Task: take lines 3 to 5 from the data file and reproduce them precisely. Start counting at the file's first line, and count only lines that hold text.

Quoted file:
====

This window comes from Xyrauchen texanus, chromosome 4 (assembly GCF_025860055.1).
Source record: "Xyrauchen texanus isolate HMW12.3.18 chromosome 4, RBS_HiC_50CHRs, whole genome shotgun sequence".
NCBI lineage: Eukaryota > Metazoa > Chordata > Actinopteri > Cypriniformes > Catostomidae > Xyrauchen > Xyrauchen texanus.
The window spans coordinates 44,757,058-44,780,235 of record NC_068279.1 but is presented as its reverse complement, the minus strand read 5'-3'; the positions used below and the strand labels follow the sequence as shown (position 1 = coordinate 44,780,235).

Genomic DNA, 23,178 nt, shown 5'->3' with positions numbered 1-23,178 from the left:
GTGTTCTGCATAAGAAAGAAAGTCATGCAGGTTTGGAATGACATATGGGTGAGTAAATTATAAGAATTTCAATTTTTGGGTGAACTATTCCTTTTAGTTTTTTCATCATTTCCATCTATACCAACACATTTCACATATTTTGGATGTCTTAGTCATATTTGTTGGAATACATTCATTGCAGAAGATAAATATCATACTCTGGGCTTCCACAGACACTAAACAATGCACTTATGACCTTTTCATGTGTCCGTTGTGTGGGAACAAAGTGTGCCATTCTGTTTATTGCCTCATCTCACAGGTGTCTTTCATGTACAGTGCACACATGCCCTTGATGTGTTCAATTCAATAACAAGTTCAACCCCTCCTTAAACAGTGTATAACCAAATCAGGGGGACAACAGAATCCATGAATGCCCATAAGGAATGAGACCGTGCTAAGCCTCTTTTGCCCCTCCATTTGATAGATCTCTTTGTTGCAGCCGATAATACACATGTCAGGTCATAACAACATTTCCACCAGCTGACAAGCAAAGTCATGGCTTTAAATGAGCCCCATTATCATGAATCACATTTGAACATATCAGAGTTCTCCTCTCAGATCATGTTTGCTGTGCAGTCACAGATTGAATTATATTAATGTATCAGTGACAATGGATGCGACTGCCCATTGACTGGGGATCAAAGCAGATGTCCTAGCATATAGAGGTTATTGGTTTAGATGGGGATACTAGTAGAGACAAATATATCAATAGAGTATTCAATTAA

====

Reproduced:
NCBI lineage: Eukaryota > Metazoa > Chordata > Actinopteri > Cypriniformes > Catostomidae > Xyrauchen > Xyrauchen texanus.
The window spans coordinates 44,757,058-44,780,235 of record NC_068279.1 but is presented as its reverse complement, the minus strand read 5'-3'; the positions used below and the strand labels follow the sequence as shown (position 1 = coordinate 44,780,235).

Genomic DNA, 23,178 nt, shown 5'->3' with positions numbered 1-23,178 from the left: